How can you become part of the amazing 'Rhinos Without Borders' conservation programme in Africa?

Albee Yeend By Albee Yeend
12 Sep 2017
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As the rhino population unhappily declines by three every single day, you really should move heaven and earth to see this remarkable creature in the wild before it's too late.

Rest assured though, your safari can also help to save the Rhino too.

Did you know that rhino horn is made up from the same substance as your fingernails but nonetheless people pay thousands for the horn? This sadly means that thousands of rhinos die every year, and people die too trying to protect them.

There are various fabulous on-going projects for Rhino conservation in Africa. The following are my favourite places that I really recommend if you want to see the endangered rhino.

 

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Rhinos Without Borders

This an ambitious conservation program that is giving hope to rhinos across southern Africa. The project has had incredible success and Great Plains plus &Beyond, are projecting to have nearly 80 rhino relocated by the end of the year, due in large part to the generosity of their trade partners and individuals.

For the most generous donors, those who sponsor two or more rhino’s relocation, they offer the opportunity to witness the release. These trips are logistically complicated and subject to last minute changes, however the experience is truly “life changing”. Unfortunately, we rarely have much lead time in knowing exactly when and where the releases will take place.

If you’re interested in participating in ‘Rhinos Without Borders’ in such a way, one relocation later this year is anticipated and another one in the spring of 2018 that may be a viable option for donors, but we will not know the dates until closer to the event. And unfortunately we must ask the information remain strictly confidential due to the significant security sensitivities surrounding rhino relocations.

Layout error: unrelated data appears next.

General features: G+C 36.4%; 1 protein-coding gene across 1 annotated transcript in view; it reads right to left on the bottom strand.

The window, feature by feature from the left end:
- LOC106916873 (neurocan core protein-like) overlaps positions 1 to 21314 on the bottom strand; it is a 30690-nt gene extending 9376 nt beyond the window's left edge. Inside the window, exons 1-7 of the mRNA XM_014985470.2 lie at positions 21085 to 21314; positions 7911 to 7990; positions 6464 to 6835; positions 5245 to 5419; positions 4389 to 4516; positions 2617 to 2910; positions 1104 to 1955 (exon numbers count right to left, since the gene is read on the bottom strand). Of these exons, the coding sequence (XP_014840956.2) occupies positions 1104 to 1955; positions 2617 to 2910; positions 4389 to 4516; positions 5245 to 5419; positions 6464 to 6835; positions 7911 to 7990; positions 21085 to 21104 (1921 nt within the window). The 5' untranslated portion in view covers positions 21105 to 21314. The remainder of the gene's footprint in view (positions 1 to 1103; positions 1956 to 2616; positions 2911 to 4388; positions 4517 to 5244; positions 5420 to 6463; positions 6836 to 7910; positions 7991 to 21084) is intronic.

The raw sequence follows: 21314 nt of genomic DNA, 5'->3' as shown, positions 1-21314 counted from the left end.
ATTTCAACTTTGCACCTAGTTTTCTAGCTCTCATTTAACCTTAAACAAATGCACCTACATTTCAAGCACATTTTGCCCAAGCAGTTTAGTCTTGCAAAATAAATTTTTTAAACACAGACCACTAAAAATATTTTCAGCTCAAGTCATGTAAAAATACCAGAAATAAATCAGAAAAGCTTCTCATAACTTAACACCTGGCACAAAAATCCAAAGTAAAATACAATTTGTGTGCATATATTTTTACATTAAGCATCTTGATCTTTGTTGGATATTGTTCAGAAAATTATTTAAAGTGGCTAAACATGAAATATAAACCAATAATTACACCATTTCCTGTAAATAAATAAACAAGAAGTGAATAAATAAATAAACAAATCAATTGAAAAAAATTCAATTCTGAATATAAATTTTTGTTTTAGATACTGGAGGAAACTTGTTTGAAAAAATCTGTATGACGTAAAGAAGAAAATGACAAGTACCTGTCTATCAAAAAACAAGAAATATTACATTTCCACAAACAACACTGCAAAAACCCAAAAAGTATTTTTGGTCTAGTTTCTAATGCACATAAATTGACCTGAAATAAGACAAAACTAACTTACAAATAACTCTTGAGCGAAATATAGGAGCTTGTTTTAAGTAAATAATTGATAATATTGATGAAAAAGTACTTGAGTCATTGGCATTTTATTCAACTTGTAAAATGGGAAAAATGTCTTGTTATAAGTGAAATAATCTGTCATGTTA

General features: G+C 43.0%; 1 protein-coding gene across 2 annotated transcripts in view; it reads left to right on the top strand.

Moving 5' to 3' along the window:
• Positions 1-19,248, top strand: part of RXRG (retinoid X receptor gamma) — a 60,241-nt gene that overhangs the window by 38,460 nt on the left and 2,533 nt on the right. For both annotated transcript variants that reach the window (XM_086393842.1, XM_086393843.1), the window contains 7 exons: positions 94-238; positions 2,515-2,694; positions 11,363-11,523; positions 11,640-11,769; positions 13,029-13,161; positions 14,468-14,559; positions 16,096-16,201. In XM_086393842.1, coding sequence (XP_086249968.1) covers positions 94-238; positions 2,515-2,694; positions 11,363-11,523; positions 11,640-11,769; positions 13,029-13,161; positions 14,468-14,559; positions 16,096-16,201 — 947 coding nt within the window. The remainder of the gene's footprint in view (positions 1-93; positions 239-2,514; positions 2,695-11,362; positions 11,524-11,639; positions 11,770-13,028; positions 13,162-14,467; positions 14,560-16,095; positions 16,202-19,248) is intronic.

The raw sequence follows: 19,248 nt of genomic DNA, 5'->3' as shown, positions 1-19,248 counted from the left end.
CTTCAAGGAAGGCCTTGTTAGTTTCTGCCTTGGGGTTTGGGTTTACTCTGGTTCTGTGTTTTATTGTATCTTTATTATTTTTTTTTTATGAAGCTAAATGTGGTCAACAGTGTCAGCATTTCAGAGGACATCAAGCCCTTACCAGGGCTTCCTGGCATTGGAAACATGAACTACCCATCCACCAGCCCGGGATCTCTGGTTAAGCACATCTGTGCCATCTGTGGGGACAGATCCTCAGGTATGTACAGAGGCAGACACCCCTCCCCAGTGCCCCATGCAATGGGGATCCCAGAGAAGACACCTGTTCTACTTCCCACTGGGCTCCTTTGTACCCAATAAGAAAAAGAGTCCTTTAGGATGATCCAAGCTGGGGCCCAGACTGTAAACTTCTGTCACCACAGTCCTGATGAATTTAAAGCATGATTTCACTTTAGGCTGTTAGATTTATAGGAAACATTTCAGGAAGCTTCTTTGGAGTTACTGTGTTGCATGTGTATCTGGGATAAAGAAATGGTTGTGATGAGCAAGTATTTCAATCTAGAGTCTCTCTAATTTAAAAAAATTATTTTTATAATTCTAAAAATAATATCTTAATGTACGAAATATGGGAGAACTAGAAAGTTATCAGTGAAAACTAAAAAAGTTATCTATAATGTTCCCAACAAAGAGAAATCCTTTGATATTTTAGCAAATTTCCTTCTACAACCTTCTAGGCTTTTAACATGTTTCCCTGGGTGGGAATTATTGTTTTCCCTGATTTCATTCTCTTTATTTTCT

With regards to where you stay in Botswana, the location will only be disclosed nearer the time, which will be approximately one month beforehand. The cost to clients is U$90,000 to relocate two rhinos and you would become an official sponsor and be able to name your rhino.

The picture above is by courtesy of David Murray

 

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Kunene Desert Rhino Camp, Namibia, Damaraland

Save the Rhino Trust is working with local safari operators to save the rhino. Damaraland is home to the largest free-ranging population of black rhino in Africa and you can track them by vehicle or on foot in this immense, breath-taking landscape. Whilst this does take time and patience, the reward of spotting one of these great creatures is truly worth the wait.

Desert Rhino Camp is located on the Palmwag concession which covers 580,000 hectares with uninterrupted views of desert and mountains.  The freshwater springs found on the reserve are one of the reasons why some animals are so successful here. The area is separated into zones and when a Rhino has been spotted and viewed in one zone, they are left alone for the day - only one sighting per day of an individual is allowed. 

The entire region covers half a million square kilometres and is the single largest natural traversing and free roaming area for the endangered Black rhino. A portion of every bed night spent here automatically goes to SRT, which helps fund their conservation projects.

It is important to know that Desert Rhino Camp is a joint venture between Save the Rhino Trust (STR) and the company who owns the property; the point being that SRT is responsible for the survival of the rare black rhino in this area.

 

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Activities in camp therefore tend to focus on tracking Black rhino, which they usually do once a day. Save The Rhino Trust is run by locally trained people who patrol and monitor the Rhino and it is with these trackers, some of whom are seconded to the camp, that you go out. They tend to go out slightly ahead of you to scout the areas where the Rhino are expected to be before your guide drives you out a little later on to appreciate the scenery and other resident game before following the trackers.